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Creating rules to manage traffic across firewall boundaries costs more than you think. A simple rule that may take just a few minutes to write will require a significant number of man hours to get through the internal processes and procedures required for approval, testing, implementation, and documentation.
How do you manage what you cannot see? Corporate information on the Internet is mandatory, and it exposes the network to threats. The battle lines are drawn between security and network management. The invention of the firewall stopped many intruders. Firewalls also stopped network management. To solve this problem, extensive firewall rules had to be written to allow management traffic to pass through corporate firewalls. Security experts agree that network management protocol pose a significant security risk for corporate networks. In many cases, SNMP and other protocols are not allowed to pass through the firewalls. Without these protocols, network managers cannot ensure availability of data or applications. DMZs (extranets, untrusted zones, etc.) were the initial areas of concern.
These customer-facing networks outside the firewall are an organization’s connection to customers for e-commerce and marketing. This component of IT targets 100% uptime availability. Network and security teams struggle with a fair compromise to achieve this goal. ZoneRanger was built to address these issues. With an extensive customer list and nine years of developing network management software for HP OpenView, our consultants have encountered these problems many times. Our goal was to build a secure network appliance to support the applications and protocols required to meet the needs of the network management team without violating the network security policies.
ZoneRanger is typically deployed outside the firewall. It communicates via an Industry standard 128-bit encrypted (SSL) TCP connection to a Ranger Gateway inside the firewall. Using the concept of a proxy server, the Ranger Gateway delivers requests to the ZoneRanger and in turn, the ZoneRanger to the device. Management applications can now communicate with devices outside the firewall without additional rules or open ports.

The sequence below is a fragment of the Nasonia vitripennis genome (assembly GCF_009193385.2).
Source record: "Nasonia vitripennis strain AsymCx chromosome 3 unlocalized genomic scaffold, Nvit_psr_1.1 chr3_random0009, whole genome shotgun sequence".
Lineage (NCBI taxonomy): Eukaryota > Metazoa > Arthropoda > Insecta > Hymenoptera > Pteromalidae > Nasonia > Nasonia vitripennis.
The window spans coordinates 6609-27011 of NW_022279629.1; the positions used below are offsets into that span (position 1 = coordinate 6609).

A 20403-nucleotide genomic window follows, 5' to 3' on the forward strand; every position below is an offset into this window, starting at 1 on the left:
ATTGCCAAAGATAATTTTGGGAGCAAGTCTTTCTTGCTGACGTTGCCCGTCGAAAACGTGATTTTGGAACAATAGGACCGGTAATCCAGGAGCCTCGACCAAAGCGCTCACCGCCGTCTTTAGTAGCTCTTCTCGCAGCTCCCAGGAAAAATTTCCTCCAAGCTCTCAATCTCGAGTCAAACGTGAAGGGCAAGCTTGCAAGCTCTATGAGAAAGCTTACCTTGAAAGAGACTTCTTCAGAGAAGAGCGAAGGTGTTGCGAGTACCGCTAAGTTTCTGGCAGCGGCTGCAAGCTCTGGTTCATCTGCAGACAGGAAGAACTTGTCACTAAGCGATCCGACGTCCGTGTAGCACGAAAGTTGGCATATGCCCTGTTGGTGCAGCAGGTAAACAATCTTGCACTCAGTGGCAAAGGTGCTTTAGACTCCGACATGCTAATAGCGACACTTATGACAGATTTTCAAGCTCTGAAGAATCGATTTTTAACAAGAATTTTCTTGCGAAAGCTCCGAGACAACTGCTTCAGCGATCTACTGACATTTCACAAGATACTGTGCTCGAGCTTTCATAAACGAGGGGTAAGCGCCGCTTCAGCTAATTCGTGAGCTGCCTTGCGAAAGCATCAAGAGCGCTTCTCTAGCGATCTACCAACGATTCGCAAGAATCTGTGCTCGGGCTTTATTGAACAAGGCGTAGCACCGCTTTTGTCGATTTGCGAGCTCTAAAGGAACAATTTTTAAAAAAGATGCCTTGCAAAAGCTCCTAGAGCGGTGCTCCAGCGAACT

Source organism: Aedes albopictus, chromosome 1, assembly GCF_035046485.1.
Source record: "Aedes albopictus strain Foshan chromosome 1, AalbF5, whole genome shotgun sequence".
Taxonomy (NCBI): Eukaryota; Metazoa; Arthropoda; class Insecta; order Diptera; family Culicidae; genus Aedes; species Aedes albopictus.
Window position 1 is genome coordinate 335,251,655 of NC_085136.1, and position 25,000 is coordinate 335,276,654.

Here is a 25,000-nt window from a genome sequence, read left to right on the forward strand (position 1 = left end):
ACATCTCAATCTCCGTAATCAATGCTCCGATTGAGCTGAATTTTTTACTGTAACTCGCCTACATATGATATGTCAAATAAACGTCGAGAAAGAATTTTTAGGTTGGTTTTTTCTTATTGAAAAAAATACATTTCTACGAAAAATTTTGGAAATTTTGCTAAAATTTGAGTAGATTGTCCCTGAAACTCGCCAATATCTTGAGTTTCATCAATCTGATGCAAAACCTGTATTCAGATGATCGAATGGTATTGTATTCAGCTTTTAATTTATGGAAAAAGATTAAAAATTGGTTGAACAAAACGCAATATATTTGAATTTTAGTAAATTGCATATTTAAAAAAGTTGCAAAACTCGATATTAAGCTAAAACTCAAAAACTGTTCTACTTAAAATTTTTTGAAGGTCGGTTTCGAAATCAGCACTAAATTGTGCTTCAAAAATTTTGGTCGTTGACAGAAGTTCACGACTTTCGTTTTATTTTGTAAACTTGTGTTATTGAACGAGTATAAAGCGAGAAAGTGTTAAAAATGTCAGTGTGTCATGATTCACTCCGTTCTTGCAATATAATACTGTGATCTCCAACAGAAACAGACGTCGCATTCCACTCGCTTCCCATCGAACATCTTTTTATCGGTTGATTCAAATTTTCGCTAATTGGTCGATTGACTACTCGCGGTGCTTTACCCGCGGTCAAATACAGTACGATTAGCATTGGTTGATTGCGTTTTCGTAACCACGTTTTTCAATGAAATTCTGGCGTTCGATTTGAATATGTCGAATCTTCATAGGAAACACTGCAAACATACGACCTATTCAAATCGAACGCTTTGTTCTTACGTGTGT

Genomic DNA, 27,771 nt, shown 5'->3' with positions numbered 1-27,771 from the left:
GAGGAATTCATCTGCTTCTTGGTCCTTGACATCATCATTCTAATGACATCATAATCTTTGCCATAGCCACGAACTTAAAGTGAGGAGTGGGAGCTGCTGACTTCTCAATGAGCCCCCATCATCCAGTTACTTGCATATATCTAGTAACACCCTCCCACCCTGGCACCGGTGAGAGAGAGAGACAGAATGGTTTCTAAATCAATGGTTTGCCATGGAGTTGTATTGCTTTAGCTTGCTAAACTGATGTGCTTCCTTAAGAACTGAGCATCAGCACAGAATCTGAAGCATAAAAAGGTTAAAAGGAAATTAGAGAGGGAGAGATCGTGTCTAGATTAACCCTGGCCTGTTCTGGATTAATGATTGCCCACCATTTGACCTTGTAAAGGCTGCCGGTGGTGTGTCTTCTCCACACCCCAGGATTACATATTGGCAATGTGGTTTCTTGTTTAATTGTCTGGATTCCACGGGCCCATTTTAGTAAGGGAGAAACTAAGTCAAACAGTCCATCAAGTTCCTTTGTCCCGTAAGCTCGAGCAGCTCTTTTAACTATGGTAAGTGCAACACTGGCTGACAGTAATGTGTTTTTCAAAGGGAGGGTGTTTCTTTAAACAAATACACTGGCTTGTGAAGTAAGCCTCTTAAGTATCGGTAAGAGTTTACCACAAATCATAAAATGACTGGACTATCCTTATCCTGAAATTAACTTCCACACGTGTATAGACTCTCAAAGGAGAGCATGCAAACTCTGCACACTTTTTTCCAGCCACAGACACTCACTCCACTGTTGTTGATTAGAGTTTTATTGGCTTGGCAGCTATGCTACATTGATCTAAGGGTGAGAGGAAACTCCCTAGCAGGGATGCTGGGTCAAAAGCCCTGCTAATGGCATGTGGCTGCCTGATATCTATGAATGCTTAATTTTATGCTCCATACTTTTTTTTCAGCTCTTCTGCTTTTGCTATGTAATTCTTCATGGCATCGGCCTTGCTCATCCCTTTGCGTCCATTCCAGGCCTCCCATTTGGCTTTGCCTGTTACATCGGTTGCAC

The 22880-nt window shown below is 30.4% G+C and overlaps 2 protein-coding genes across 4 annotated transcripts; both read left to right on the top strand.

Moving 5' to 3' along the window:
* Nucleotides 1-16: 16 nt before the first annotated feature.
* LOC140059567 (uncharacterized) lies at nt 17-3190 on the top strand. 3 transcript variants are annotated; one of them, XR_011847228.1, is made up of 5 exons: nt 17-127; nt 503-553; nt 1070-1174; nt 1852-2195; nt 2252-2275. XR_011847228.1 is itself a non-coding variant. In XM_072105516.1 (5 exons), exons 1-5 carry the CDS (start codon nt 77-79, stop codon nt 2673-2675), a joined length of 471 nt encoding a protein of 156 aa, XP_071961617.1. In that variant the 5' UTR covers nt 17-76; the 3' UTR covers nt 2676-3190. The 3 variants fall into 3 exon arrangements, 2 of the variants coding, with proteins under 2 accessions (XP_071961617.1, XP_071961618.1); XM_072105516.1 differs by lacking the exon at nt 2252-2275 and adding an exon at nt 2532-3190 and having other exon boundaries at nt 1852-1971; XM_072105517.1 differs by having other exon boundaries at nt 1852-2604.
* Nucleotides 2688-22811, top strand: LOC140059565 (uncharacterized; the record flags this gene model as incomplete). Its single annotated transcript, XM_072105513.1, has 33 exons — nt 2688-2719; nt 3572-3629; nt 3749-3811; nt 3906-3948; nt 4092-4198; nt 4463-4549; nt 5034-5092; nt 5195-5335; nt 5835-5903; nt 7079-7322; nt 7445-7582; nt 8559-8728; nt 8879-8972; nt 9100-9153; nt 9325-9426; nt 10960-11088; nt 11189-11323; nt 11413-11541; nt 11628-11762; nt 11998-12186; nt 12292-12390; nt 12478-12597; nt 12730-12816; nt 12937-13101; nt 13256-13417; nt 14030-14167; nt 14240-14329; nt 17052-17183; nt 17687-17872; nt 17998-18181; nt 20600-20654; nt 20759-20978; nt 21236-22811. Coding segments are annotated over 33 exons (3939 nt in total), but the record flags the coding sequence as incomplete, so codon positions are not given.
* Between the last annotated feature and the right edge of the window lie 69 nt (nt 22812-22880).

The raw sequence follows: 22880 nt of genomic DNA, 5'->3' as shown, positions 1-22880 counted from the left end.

For remote (secure) locations, ZoneRanger can be deployed as an independent network management system. This 2U rack-mounted appliance can also report to a primary NMS like HP OpenView. A simple web interface is provided to give operations personnel a view into the health of the remote network.
Firewall Rule Changes — Death by Committee. The impact of changing a firewall rule or opening another port on the firewall is complicated. ZoneRanger eliminates the need for multiple rules and ports for your management traffic. Adding a device or new management application no longer requires a rule change.
Too Many Traps or No Traps at All. Few organizations allow traps from the DMZ. Those that do are challenged to sort the valid from the worthless. The opposite solution is no traps and no warning of problems. ZoneRanger blocks unauthorized traps while acceptable traps are consolidated and filtered. Traps can be configured for multiple delivery destinations based on source addresses, PDU data, or var binds.
Syslog and Cisco Log Messages. Log files provide a history of the life of the system. This rich information is sitting on those devices in the DMZ and often unavailable to operations personnel. ZoneRanger establishes source-based rules to forward messages to the correct destination inside the firewall.
Using Netflow Data from the DMZ. Netflow and sFlow provide real-time network data that includes security threats, QOS, utilization, and user / application monitoring. Due to security, most organizations allow no UDP traffic to pass through the firewall. ZoneRanger filters and securely passes Netflow / sFlow data to specific destinations in the intranet. This feature is application to any Netflow / sFlow collector.
The ZoneRanger provides an elegant solution to the deployment of firewall rules. It simplifies your rule management, deploys new rules in a safe and secure manner, all while keeping critical services open to those who need them.